"But do you think it was wrong?" Pence pressed.

"I would not do it again," Blandford said.

Pence apparently sensed that Blandford had finally gotten it. "Why would you not do it again?"

"We passed a new ethics law," Blandford said.

Because Blandford saw nothing wrong with freebies, Pence got him to talk about lobbyist-paid junkets to Fort Lauderdale, Pompano Beach, Gulf Shores and the stock car races at Talladega. Pence also alleged there were earlier cash payments to Blandford from lobbyists, but Blandford said if such payments were made they were only modest amounts – $100 or $200 payments from McBee in 1992. And he said any money was for drinks and dinner mostly for others and not just for himself.

If Blandford saw nothing wrong with any of this, Pence made sure the jury did. He noted that while Blandford took money for meals and drinks during legislative sessions, taxpayers were paying Blandford $75 per day for expenses -- an amount that probably seemed princely to the jury.

A video of a March 11, 1992, payment from McBee to Blandford was the most powerful evidence of bribery. But another video – recorded on a boat off Fort Lauderdale on Jan. 31, 1992 – would eliminate any doubt as to the immense return lobbyists get for their dollar.

It shows Blandford, McBee and super-lobbyist Jay Spurrier swapping stories about what appear to be two favorite topics – the art of lobbying and women. Spurrier laments that there are so few lobbyists left who pick up the tabs for legislators in Frankfort.

"Spurrier, you're not around that much. There's some of the others that pay," said McBee, who tells a funny story of a lobbyist who had gotten angry one recent night because a Frankfort bar didn't put enough of the tab on his account.

Blandford occasionally chimed in -- once to defend the reputation of a lobbyist who always picked up his share of the bill.

Through it all, Spurrier tended to Blandford's every need.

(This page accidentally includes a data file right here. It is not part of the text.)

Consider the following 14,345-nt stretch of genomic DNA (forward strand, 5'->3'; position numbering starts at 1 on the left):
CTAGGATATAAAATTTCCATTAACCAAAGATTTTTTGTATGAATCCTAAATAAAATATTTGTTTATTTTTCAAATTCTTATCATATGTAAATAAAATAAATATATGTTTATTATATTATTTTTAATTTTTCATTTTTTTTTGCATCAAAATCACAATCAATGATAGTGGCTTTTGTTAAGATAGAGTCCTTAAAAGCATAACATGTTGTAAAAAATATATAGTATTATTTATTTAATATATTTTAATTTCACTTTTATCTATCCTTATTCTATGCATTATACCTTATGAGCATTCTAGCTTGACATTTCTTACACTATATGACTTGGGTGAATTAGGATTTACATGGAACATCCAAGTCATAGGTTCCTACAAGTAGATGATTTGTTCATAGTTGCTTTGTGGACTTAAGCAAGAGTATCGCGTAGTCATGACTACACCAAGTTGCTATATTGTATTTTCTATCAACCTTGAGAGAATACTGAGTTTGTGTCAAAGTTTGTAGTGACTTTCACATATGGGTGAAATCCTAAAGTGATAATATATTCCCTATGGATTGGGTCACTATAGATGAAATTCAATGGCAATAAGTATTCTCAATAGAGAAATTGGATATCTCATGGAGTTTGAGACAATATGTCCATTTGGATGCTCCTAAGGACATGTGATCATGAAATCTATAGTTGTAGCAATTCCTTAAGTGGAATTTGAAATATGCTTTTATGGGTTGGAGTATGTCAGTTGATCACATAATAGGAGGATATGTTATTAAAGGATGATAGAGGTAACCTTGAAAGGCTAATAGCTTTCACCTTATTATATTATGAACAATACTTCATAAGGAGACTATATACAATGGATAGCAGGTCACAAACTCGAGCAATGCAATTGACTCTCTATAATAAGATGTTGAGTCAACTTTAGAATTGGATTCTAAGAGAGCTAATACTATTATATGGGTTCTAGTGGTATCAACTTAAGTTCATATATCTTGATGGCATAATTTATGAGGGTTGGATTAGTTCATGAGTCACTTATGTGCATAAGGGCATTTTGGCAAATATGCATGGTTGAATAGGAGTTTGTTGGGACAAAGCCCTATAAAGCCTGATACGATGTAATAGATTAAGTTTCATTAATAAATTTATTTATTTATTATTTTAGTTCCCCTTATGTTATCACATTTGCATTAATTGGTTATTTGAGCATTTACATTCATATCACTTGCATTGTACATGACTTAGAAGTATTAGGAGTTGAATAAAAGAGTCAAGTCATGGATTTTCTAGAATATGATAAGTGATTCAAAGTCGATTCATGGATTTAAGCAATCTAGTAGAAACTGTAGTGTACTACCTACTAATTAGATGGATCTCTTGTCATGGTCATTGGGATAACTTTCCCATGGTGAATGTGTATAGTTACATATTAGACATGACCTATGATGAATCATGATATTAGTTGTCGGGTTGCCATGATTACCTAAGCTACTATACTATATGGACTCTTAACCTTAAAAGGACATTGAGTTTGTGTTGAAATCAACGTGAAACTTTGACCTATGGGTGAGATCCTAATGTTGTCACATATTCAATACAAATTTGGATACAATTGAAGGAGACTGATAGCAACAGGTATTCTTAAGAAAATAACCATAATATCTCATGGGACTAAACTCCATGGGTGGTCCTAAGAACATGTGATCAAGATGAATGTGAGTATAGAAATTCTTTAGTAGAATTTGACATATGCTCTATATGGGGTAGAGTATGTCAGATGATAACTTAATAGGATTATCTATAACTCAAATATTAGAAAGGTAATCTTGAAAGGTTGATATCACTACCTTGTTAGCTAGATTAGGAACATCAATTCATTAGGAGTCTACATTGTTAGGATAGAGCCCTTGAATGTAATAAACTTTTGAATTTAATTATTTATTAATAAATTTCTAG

"Do you want me to break out the cold beer?" he asked. "Donnie, you all right?"

In reference to Blandford's secretary, who was on the trip but not on the boat, Spurrier asked, "Does she like that fresh orange juice?"

Blandford answered, "Oh, that orange juice is good."

"Has she been in the Bailey's yet?" Spurrier asked. "She likes that Bailey's, don't she?"

The scenes of the boys on the boat showed that at least two lobbyists were indeed "comfortable with Don Blandford as speaker of the House."

Some kind of access. Some kind of rapport.

But Blandford learned from other tapes that he was mistaken if he ever thought Spurrier or McBee respected him or were grateful for the access. One recorded a giggling Spurrier asking McBee to describe McBee's payments to Blandford. "Damn! I tell ya," McBee said. "He grabs it like a -------dog!"

In the end, Friday's verdicts proved Blandford did the public a favor in fighting the charges rather than pleading guilty.

The trial provided a rare and detailed look inside the relationships between certain powerful legislators and lobbyists. And Pence's questioning of Blandford -- in which Blandford seemed so confused and so reluctant to examine why lobbyists gave him gifts -- was the best case made to date for an ethics law that would eliminate confusion and ban lobbyists from giving legislators so much as a cup of coffee.

Tom Loftus– The Courier Journal